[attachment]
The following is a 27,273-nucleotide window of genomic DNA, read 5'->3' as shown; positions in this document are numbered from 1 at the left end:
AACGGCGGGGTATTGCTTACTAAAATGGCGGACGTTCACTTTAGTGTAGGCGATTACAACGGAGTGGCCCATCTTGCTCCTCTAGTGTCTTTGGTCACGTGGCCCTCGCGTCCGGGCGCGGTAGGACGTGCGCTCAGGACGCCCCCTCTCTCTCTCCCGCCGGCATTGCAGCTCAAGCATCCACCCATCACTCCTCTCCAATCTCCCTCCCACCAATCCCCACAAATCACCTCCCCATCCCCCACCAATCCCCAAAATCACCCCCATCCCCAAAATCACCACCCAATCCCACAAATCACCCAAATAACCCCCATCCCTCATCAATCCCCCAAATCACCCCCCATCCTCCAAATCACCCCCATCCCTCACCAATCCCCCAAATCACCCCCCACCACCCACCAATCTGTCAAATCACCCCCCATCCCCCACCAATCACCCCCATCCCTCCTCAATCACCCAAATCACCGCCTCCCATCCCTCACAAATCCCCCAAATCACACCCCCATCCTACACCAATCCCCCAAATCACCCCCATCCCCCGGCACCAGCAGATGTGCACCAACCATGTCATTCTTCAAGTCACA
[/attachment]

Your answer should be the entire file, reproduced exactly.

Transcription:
The following is a 27,273-nucleotide window of genomic DNA, read 5'->3' as shown; positions in this document are numbered from 1 at the left end:
AACGGCGGGGTATTGCTTACTAAAATGGCGGACGTTCACTTTAGTGTAGGCGATTACAACGGAGTGGCCCATCTTGCTCCTCTAGTGTCTTTGGTCACGTGGCCCTCGCGTCCGGGCGCGGTAGGACGTGCGCTCAGGACGCCCCCTCTCTCTCTCCCGCCGGCATTGCAGCTCAAGCATCCACCCATCACTCCTCTCCAATCTCCCTCCCACCAATCCCCACAAATCACCTCCCCATCCCCCACCAATCCCCAAAATCACCCCCATCCCCAAAATCACCACCCAATCCCACAAATCACCCAAATAACCCCCATCCCTCATCAATCCCCCAAATCACCCCCCATCCTCCAAATCACCCCCATCCCTCACCAATCCCCCAAATCACCCCCCACCACCCACCAATCTGTCAAATCACCCCCCATCCCCCACCAATCACCCCCATCCCTCCTCAATCACCCAAATCACCGCCTCCCATCCCTCACAAATCCCCCAAATCACACCCCCATCCTACACCAATCCCCCAAATCACCCCCATCCCCCGGCACCAGCAGATGTGCACCAACCATGTCATTCTTCAAGTCACA